Women Forge a Future for Apartadó

Monday, March 3, 2014 - 03:00
In the Colombian town of Apartadó, women are shaping a new beginning after years of violence Bullets, poverty, and unemployment have taken a big toll on many locations in Colombia.  Take Apartadó, for example—a 167,000 people municipality in northwestern Colombia ravaged by a fierce, decades-old guerrilla war that has forced a large portion of its population to leave. Fully 60 percent of those who have chosen to stay barely scrape a living below the poverty line. 

Manaus: From Stilts to Dry Land

Monday, March 4, 2013 - 03:00
Changing the Lives of Families in Brazil's Amazon

Home ownership unaffordable for many in Latin American and the Caribbean, IDB study finds

Monday, May 14, 2012 - 03:00
Findings of IDB study Room for Development: Housing Markets in Latin America and the Caribbean More than half of the families in 41 of Latin America’s biggest cities cannot afford to buy a proper formal dwelling using their own means, according to a new study about housing in the region by the Inter-American Development Bank (IDB).

Haiti cuts ribbon for 400-house community for quake victims

Thursday, March 1, 2012 - 13:34
For 400 families who lost their homes in the 2010 earthquake, the inauguration of the Les Orangers housing development north of Port-au-Prince will mark a major milestone in Haiti’s reconstruction. The 400-house community was inaugurated on Monday, February 27 by Haitian President Michel Martelly, who had launched the construction work in June 2011, shortly after taking office.

IDB fuels impact investing in Latin America

Monday, February 13, 2012 - 03:00
More than $110 million of impact investing resources were mobilized by the IDB over the past 18 months to finance profitable projects that bring about social change Despite stellar economic performance in recent years, Latin America and the Caribbean still have a long way to go to address pressing development needs, such as reducing poverty, improving educational outcomes and enhancing access to reliable health services.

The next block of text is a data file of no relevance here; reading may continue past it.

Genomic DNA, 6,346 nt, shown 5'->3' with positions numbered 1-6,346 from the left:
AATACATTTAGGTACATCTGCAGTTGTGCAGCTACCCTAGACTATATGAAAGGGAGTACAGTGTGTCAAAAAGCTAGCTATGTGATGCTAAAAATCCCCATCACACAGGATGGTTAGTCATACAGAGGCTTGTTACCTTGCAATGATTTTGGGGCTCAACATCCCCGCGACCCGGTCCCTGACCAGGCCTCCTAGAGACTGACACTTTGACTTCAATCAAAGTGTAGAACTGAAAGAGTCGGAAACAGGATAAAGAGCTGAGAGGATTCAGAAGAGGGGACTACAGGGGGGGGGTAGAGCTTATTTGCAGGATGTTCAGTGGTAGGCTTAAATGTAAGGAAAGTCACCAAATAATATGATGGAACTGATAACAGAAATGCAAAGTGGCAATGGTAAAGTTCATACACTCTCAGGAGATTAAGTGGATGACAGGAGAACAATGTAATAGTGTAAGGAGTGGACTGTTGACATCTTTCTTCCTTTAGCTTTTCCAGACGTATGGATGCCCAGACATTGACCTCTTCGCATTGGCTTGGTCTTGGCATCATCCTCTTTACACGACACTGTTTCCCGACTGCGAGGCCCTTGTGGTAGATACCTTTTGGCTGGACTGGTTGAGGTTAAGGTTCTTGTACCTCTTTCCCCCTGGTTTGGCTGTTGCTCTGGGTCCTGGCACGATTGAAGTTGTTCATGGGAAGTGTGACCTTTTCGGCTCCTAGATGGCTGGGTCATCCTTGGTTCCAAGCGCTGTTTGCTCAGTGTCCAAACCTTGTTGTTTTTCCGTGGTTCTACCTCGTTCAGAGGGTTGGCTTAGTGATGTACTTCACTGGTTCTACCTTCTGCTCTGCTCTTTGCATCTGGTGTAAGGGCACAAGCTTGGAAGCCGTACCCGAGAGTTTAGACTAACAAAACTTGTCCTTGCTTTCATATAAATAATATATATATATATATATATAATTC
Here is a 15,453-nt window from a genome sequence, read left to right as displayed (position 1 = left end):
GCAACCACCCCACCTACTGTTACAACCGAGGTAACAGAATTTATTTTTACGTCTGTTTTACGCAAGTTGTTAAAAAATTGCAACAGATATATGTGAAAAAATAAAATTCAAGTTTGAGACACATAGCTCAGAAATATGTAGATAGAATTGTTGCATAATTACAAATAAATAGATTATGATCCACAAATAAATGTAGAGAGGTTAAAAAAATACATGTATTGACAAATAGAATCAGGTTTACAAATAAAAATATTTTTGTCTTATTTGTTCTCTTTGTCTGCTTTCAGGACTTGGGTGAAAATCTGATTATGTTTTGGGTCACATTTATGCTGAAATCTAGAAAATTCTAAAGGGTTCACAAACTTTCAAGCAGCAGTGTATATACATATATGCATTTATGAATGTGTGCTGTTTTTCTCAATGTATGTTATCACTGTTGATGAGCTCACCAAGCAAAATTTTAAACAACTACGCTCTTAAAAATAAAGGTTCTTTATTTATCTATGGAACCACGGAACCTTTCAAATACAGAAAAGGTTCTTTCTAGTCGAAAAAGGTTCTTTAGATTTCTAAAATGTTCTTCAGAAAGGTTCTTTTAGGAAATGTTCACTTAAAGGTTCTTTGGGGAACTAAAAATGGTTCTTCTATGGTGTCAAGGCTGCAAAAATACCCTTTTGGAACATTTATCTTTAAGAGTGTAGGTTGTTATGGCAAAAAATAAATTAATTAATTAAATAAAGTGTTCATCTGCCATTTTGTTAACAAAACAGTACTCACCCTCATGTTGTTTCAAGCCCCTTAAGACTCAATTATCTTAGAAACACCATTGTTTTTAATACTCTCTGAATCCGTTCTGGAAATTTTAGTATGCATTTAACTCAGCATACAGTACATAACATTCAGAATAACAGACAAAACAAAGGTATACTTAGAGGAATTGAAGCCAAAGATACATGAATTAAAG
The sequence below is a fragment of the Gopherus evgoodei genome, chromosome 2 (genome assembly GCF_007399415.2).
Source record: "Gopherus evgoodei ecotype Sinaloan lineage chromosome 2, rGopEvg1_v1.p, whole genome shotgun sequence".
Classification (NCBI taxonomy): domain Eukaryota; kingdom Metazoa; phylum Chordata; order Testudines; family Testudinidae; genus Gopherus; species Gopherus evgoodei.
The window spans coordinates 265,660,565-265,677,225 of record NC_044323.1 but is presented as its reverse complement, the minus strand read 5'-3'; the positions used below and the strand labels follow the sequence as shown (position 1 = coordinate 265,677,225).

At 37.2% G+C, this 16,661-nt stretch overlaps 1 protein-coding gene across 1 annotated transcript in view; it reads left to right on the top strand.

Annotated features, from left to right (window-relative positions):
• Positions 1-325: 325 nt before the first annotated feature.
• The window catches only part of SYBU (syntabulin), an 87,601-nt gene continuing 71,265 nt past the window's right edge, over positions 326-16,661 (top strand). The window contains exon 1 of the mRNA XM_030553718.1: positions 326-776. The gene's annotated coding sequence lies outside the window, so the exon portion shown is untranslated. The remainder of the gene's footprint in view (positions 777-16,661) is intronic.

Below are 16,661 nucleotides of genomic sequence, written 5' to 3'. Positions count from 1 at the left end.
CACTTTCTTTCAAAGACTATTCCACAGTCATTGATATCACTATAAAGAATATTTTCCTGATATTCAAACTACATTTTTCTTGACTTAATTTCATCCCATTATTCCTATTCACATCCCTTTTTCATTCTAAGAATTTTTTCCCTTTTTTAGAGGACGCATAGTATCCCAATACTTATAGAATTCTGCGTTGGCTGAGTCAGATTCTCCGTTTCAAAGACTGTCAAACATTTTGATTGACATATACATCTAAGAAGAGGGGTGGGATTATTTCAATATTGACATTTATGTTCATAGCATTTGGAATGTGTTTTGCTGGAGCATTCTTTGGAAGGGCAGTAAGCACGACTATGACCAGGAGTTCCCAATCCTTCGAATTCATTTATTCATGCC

A capital challenge in Haiti

Thursday, November 3, 2011 - 03:00
Until February 2011, Jean-Claude Seropian, a French hydraulic engineer, worked in Paris as director of operations of Suez Environnement, one of the world’s leading water and waste management companies. That month he moved to Haiti as head of a team of five technical, financial and management experts from Suez and two sister companies, Aguas de Barcelona and United Water. Their mission: to work with the staff of Port-au-Prince’s ailing water utility to arrest the decline of its services.

A water turnaround in Haiti

Thursday, November 3, 2011 - 03:00
Before the project started in 2008, Saint Marc had running water for nine hours a week, at best. At present service is up to 10 hours a day—the highest average in any urban area in Haiti.

Tourism on the rise

Tuesday, November 1, 2011 - 03:00
Since 1994, the IDB has contributed to the creation of more than one million jobs by providing support during the different stages of the Tourism Development Program (PRODETUR) The Inter-American Development Bank has made important contributions to the development of Brazil’s tourism industry since 2004 with its support for the Northeast Tourism Development Program (PRODETUR Nordeste I).

Improving housing conditions in Paraguay

Monday, June 27, 2011 - 03:00
An innovative way of allowing low-income families to afford home improvements

Increased opportunities for higher education

Monday, June 27, 2011 - 03:00
Mexico's FINAE to expand student loan offerings, allowing more low-income students to get degrees and training that will lead to better jobs and brighter futures College degrees are hard to obtain in Mexico, especially for students from low-income families. Public universities have been unable to meet demand and many aspiring students do not earn enough to pay for tuition at private universities. As a result, only one in four Mexicans between the ages of 19 and 24 is enrolled in college—a number that drops to one in 30 for young people at the base of the pyramid.